Cull begins at Suffolk farm after bird flu suspected

VETS have begun a cull of poultry on a fifth farm where bird flu is suspected, the Department for the Environment, Food and Rural Affairs said today.

VETS have begun culling poultry on a Suffolk property suspected of having bird flu.

The premises, which are in the current surveillance zone and just outside the original 3km protection zone, have been designated a dangerous contact site, said the Department for the Environment, Food and Rural Affairs (Defra) said.

It is the sixth premises at which poultry has been culled and the fifth to be declared a dangerous contact zone.

Defra said the birds at the Suffolk property are being culled as a precaution.


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A total of 56,000 ducks, 9,000 turkeys and 3,000 geese have been culled at the latest premises.

The property is operated by Redgrave Poultry, which runs the other four sites declared dangerous contact zones, as well as Redgrave Park farm, where the initial outbreak was discovered.

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Defra said the latest cull is in line with contingency plans and a veterinary assessment of the risk.

Fred Landeg, acting chief veterinary officer, said: “This decision has been taken based on new information which indicates the possibility that the poultry on this premise may have been exposed to infection.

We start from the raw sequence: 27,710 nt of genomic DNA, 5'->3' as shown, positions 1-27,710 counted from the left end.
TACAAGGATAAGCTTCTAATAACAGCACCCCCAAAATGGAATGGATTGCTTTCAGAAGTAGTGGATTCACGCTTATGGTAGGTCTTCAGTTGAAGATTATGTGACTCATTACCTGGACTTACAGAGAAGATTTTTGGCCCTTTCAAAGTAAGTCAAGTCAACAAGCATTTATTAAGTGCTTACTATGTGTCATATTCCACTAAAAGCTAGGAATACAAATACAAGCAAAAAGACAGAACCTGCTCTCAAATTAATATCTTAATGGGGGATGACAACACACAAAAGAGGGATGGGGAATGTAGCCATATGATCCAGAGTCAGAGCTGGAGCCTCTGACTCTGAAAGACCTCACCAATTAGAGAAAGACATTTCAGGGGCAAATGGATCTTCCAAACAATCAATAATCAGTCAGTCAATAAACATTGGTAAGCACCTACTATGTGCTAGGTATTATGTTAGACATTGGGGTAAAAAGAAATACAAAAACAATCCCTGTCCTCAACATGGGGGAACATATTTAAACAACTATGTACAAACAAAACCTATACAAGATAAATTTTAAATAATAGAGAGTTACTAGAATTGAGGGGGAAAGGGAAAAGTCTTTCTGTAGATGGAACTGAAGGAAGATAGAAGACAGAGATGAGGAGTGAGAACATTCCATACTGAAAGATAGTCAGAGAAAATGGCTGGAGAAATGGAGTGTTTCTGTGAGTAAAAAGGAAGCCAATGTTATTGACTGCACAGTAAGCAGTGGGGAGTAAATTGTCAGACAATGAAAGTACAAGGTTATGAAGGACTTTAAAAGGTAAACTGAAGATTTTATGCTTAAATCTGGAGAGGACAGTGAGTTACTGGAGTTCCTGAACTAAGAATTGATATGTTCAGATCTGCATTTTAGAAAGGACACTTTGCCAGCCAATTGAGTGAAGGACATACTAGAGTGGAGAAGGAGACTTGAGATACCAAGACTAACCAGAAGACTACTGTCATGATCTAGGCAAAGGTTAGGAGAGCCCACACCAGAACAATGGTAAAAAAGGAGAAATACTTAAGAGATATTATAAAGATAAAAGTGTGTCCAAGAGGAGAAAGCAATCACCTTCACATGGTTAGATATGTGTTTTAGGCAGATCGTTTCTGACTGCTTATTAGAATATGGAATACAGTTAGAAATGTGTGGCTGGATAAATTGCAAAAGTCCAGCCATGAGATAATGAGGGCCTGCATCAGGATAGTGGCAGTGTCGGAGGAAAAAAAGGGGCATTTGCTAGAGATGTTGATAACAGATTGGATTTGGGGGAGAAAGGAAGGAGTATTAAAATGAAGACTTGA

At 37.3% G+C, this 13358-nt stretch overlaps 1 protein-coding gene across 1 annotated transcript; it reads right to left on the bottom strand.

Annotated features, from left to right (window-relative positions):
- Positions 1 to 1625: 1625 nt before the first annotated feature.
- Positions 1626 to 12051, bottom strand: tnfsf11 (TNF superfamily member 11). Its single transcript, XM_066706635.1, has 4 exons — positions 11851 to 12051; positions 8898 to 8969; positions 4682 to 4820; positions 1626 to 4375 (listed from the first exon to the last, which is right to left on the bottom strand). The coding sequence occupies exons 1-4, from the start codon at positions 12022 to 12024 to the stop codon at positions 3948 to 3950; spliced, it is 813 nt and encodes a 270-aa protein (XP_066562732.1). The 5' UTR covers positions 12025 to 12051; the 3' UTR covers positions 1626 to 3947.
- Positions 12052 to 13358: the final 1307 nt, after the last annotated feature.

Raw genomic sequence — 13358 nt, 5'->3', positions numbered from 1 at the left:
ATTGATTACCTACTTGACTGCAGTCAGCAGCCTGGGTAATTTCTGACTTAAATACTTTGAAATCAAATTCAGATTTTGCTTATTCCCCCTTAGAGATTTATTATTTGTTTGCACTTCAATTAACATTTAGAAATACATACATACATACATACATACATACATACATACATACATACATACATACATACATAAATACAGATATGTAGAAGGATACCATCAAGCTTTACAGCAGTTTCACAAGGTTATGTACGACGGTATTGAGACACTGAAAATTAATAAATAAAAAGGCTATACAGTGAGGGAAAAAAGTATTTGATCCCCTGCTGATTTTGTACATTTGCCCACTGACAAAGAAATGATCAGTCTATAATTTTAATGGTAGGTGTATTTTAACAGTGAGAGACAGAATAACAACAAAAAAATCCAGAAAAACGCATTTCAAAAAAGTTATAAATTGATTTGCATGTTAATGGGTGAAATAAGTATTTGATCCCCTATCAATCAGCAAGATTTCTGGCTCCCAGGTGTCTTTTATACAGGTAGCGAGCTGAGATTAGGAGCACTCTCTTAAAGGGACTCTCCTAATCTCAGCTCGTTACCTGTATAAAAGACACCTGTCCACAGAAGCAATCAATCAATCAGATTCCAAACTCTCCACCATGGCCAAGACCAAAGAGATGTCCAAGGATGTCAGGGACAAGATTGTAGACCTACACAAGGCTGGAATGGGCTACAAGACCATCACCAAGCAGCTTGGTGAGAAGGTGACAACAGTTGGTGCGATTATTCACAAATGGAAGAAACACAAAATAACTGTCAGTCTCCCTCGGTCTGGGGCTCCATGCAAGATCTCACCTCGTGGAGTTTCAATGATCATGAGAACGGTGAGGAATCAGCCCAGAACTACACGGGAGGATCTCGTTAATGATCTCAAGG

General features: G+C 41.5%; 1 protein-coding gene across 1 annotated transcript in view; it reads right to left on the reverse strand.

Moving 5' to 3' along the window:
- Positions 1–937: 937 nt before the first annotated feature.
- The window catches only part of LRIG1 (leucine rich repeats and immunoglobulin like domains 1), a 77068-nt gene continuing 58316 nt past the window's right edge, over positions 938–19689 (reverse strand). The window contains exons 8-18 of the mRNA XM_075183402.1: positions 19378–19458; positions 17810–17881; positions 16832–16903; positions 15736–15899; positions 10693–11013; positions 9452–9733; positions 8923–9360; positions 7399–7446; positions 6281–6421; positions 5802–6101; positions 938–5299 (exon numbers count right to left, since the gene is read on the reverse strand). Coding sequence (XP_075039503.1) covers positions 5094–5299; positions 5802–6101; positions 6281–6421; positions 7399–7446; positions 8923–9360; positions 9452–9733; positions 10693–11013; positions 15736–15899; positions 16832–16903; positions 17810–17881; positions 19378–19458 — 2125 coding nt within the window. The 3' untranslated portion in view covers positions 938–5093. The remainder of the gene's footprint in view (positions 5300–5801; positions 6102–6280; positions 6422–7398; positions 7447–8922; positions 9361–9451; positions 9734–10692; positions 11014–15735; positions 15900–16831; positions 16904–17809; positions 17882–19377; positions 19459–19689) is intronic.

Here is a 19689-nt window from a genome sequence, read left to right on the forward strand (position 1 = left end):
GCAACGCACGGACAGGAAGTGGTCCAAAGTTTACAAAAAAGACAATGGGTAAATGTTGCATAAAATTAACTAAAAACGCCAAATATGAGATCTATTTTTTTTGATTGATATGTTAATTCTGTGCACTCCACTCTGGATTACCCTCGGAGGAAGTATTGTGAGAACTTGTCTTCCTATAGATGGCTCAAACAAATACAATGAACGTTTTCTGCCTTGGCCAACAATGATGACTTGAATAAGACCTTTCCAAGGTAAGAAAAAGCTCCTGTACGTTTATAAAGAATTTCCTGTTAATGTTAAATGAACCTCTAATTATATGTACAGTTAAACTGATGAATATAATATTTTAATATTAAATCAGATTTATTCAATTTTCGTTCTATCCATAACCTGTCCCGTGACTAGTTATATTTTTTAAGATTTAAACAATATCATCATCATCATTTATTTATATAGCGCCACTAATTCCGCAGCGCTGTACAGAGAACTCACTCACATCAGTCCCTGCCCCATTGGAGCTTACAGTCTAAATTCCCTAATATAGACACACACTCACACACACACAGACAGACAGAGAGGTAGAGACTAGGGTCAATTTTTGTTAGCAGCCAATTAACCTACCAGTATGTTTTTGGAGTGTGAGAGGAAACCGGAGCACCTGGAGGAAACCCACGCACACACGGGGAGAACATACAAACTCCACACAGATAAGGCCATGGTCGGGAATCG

“I can not emphasise enough that it is essential all poultry keepers practice the highest levels of biosecurity and report any suspicions of disease to their local animal health office.”

The national ban on bird gatherings remains in place, and movement restrictions apply in the protection, surveillance and restricted zones, Defra said.

Bird keepers in these zones are required to house or otherwise isolate their birds from wild birds.

Today's announcement follows confirmation that turkeys culled at two farms because of fears they had been exposed bird flu tested negative for the disease.

Stone House, in West Harling, and Bridge Farm, in Pulham, both in Norfolk, were among the farms were birds were killed after fears they had dangerous contact with an outbreak of the deadly H5N1 avian flu in Redgrave, Suffolk.

But yesterday Defra said initial tests on the turkeys were negative for the virus.

Tests on Monday showed birds at Hill Meadow Farm in Knettishall on the Norfolk/Suffolk border had been infected with H5N1.

Another of the farms, Grove Farm, Botesdale, Suffolk, close to the first infected site, was upgraded to a slaughter on suspicion of having the disease last week after dozens of birds were found dead by officials.

Initial tests on 5,500 turkeys slaughtered found the premises was free of disease.

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